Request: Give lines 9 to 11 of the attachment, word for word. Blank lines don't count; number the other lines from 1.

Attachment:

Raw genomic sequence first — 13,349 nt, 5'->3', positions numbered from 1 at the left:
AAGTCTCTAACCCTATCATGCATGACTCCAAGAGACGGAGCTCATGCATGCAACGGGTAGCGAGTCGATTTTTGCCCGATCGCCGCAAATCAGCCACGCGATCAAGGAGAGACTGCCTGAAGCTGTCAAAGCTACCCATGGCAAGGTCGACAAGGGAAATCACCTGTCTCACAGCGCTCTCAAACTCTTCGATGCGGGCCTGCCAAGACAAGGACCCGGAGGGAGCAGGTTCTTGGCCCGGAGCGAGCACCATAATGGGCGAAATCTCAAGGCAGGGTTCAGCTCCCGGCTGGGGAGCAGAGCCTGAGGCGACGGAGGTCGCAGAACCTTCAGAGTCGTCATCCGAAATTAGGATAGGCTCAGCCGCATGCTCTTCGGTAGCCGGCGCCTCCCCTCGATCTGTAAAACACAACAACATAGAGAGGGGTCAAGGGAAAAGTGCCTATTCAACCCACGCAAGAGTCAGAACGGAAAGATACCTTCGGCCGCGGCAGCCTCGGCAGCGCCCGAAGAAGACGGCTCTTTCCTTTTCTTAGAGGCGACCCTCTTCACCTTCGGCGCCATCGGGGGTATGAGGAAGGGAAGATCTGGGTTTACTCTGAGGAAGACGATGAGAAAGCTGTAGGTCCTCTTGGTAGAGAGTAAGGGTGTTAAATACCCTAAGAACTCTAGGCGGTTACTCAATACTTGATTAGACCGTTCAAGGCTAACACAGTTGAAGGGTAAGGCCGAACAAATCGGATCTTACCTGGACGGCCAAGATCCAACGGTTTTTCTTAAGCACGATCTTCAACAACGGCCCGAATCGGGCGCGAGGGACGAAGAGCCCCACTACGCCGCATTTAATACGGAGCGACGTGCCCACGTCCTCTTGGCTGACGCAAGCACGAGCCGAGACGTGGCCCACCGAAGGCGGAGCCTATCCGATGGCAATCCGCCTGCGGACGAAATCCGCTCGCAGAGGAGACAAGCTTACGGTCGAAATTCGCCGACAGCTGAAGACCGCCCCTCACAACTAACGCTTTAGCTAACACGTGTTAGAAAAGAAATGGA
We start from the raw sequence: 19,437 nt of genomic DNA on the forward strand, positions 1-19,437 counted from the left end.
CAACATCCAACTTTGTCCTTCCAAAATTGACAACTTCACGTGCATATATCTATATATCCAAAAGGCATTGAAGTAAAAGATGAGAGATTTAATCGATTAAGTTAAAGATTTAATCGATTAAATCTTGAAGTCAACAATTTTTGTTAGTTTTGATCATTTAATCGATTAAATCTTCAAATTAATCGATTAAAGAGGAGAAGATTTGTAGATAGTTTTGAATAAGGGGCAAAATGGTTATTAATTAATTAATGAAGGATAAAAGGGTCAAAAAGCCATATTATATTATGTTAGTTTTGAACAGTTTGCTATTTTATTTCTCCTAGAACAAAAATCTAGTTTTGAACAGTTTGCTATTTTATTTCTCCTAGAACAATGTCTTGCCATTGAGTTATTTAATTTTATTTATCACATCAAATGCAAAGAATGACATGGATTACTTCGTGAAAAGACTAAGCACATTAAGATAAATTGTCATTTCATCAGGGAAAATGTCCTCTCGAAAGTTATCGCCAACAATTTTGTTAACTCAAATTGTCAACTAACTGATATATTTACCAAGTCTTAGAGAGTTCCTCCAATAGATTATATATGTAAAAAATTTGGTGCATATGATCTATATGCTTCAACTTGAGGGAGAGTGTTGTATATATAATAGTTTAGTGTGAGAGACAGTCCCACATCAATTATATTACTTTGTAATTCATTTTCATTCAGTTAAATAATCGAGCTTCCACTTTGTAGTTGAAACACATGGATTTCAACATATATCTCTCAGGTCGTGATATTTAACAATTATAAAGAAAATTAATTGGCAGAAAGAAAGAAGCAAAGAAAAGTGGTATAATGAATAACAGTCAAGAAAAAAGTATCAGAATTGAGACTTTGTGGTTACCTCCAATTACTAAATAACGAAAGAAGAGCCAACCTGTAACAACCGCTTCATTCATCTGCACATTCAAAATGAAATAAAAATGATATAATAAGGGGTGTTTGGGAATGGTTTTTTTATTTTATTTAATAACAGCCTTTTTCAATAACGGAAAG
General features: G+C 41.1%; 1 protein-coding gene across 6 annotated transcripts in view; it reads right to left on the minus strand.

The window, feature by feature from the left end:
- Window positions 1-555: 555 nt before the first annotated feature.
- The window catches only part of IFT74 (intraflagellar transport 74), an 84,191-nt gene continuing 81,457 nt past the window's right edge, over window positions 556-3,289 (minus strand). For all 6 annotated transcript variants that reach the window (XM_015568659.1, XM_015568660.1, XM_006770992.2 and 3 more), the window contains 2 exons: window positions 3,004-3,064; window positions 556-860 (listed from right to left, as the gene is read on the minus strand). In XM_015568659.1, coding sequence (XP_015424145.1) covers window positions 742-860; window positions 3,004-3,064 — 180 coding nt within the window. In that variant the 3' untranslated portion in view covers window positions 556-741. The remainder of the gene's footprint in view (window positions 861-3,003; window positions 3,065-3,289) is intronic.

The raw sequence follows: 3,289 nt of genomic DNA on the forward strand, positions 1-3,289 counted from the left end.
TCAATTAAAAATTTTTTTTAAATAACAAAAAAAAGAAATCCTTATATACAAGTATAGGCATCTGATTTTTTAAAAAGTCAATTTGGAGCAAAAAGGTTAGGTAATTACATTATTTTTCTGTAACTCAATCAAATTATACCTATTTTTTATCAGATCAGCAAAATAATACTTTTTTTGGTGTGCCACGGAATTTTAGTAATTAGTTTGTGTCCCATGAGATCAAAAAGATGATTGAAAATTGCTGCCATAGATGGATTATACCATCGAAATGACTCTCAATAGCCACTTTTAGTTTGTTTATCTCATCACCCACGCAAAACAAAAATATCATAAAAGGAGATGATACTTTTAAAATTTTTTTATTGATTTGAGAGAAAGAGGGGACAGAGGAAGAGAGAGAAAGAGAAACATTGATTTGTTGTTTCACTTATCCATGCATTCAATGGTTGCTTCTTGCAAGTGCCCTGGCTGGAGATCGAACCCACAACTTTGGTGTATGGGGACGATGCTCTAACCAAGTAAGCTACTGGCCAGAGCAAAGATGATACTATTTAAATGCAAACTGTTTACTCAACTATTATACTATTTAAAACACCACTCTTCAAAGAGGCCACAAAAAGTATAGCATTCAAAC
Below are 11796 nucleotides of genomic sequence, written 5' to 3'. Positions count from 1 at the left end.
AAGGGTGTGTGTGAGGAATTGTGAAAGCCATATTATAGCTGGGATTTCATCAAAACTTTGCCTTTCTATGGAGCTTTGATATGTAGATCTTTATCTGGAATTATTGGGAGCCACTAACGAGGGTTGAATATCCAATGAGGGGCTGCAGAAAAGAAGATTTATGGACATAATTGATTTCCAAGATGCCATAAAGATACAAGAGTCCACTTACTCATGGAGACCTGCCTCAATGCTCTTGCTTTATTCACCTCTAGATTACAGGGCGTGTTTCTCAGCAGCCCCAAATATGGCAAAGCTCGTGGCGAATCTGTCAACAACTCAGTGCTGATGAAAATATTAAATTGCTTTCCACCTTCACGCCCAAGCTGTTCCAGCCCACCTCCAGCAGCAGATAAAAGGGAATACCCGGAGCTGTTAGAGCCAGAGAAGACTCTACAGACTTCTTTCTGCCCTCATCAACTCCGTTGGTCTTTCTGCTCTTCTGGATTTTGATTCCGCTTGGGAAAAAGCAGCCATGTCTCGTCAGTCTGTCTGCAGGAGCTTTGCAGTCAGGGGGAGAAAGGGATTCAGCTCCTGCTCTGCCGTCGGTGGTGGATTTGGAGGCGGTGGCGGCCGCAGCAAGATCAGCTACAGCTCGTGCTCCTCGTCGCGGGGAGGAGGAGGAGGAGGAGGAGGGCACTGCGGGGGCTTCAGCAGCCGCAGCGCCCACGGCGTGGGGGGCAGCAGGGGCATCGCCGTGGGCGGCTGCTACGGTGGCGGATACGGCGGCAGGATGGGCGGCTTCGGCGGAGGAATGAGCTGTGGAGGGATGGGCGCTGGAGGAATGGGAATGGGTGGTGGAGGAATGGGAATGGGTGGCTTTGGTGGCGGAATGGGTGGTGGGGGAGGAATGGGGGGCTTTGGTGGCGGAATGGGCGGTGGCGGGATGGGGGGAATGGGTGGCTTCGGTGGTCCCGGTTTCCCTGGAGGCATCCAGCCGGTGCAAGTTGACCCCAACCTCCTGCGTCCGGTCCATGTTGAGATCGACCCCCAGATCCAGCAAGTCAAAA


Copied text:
The raw sequence follows: 3,289 nt of genomic DNA on the forward strand, positions 1-3,289 counted from the left end.
TCAATTAAAAATTTTTTTTAAATAACAAAAAAAAGAAATCCTTATATACAAGTATAGGCATCTGATTTTTTAAAAAGTCAATTTGGAGCAAAAAGGTTAGGTAATTACATTATTTTTCTGTAACTCAATCAAATTATACCTATTTTTTATCAGATCAGCAAAATAATACTTTTTTTGGTGTGCCACGGAATTTTAGTAATTAGTTTGTGTCCCATGAGATCAAAAAGATGATTGAAAATTGCTGCCATAGATGGATTATACCATCGAAATGACTCTCAATAGCCACTTTTAGTTTGTTTATCTCATCACCCACGCAAAACAAAAATATCATAAAAGGAGATGATACTTTTAAAATTTTTTTATTGATTTGAGAGAAAGAGGGGACAGAGGAAGAGAGAGAAAGAGAAACATTGATTTGTTGTTTCACTTATCCATGCATTCAATGGTTGCTTCTTGCAAGTGCCCTGGCTGGAGATCGAACCCACAACTTTGGTGTATGGGGACGATGCTCTAACCAAGTAAGCTACTGGCCAGAGCAAAGATGATACTATTTAAATGCAAACTGTTTACTCAACTATTATACTATTTAAAACACCACTCTTCAAAGAGGCCACAAAAAGTATAGCATTCAAAC
Below are 11796 nucleotides of genomic sequence, written 5' to 3'. Positions count from 1 at the left end.